Cataracts are caused by optical defects of the natural lens that develop with age and can lead to increasingly blurred vision and blindness. Currently, plastic lenses can be used to surgically replace the natural lens but they are not a perfect replacement, for example they tend to be monofocal, limiting the eye’s ability to focus outside a set range. They are also not a proper fit, which can cause problems such as misalignment.
At Kyushu University, Fukuoka, and Nara Medical University, Nara, Masahiko Annaka and his team, in collaboration with colleagues at the University of Copenhagen, developed a nanocomposite material that is injected into the capsular bag left behind once the affected lens has been removed.
The nanocomposite – an aqueous suspension of silica nanoparticles that also contains hydrophobically-modified polyethylene glycol – fills the capsular bag and then sets into a gel at body temperature, fitting the cavity snugly and eliminating the need for complicated surgery.
‘With monofocal lenses, you need to choose your focus: very distant or very near,’ explains Annaka. ‘In our case, the gel itself accommodates focus on the retina.’
Although injectable lenses have been explored before, previous attempts involved injecting a monomer solution, which then polymerised in situ. This raised concerns about the toxicity of unreacted monomer and the lengthy polymerisation process resulting in leakage of the monomer.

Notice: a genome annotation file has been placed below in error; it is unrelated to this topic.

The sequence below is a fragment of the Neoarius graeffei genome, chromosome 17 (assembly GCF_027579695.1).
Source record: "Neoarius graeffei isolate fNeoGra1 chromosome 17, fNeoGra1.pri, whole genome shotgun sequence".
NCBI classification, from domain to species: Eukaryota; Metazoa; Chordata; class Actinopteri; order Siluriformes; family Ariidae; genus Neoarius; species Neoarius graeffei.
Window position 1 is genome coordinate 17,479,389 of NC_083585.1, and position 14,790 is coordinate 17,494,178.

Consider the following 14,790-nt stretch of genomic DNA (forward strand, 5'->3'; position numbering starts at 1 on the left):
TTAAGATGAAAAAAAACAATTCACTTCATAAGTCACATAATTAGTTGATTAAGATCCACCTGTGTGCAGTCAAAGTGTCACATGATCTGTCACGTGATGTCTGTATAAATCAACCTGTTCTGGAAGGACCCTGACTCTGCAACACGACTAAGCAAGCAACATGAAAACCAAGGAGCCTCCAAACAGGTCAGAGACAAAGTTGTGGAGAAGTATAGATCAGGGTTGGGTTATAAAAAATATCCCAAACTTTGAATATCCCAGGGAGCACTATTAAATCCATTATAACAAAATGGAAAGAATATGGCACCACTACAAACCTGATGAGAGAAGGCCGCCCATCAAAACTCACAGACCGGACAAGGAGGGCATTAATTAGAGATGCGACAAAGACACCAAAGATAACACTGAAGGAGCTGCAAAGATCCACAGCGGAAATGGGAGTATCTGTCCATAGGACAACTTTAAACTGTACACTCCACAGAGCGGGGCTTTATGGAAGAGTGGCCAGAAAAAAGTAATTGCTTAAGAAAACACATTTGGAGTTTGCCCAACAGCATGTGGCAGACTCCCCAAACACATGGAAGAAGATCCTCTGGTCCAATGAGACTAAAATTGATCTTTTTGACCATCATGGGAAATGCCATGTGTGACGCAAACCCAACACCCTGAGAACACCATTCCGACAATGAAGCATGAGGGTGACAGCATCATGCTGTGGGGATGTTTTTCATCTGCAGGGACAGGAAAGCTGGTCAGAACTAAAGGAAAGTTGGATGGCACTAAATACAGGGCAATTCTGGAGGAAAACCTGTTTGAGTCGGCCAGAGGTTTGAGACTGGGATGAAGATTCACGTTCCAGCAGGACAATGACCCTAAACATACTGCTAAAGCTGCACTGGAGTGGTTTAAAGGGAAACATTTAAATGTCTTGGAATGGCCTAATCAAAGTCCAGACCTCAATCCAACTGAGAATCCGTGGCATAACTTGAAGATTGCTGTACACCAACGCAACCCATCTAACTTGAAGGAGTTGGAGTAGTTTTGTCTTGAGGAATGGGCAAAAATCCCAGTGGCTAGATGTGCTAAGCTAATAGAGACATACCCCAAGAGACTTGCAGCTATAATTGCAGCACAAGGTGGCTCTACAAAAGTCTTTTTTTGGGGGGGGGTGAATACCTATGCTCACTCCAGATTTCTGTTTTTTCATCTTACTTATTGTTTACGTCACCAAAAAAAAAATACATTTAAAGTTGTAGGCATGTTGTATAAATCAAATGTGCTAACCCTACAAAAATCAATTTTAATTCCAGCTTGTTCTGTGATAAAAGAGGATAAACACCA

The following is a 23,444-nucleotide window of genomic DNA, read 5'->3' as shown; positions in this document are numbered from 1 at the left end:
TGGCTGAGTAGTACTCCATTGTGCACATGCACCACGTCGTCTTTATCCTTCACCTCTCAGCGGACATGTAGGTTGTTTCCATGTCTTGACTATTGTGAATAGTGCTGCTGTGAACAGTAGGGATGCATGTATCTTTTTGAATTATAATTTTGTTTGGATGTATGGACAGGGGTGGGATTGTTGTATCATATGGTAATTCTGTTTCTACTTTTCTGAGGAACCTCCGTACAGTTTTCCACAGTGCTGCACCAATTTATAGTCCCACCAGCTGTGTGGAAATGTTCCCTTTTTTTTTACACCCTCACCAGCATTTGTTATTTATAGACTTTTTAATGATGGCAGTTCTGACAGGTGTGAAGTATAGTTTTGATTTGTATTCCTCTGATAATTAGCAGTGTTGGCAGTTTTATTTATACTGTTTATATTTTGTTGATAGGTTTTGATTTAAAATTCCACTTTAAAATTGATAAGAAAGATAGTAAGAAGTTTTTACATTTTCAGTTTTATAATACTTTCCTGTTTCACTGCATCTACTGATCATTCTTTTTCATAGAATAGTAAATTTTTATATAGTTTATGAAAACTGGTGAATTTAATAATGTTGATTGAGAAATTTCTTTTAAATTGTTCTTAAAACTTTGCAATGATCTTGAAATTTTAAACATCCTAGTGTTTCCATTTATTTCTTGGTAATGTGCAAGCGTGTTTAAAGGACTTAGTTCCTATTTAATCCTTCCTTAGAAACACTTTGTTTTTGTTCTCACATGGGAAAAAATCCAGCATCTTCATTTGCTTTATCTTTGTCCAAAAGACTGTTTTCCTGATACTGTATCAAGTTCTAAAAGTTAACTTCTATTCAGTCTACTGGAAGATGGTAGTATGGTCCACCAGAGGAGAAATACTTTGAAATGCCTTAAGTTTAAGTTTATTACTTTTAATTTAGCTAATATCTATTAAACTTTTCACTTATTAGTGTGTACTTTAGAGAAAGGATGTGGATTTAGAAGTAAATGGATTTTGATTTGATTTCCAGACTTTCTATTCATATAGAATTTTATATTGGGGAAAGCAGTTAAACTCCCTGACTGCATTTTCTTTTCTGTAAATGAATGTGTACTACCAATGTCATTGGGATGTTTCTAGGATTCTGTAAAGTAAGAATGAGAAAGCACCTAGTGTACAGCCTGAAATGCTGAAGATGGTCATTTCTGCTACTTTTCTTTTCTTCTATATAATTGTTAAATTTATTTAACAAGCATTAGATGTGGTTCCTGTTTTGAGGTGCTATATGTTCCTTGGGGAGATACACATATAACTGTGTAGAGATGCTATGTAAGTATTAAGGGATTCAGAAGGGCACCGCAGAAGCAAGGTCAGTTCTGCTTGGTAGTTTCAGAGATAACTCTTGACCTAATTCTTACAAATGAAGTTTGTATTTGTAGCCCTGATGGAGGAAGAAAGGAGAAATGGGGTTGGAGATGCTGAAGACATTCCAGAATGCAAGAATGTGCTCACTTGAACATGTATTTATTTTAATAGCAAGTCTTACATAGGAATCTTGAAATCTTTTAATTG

John Hunt, an expert in biomaterials at the University of Liverpool, UK, is very impressed and says the work has a lot of potential. ‘Injectable gels that solidify and form a viable structure in the body are very exciting and that is exactly where we want to be,’ he says. ‘At the level we’re at, [this work] is very exciting.’ However, he stresses that more in vivo study is needed, particularly to look at the longevity of the lens.
Annaka agrees that stability of his physically cross-linked gel is an issue. In addition to longer trials, he is also investigating more stable gels that chemically cross-link as they are injected into the eye.
- M Annaka et al, Soft Matter, 2012, DOI: 10.1039/c2sm25534k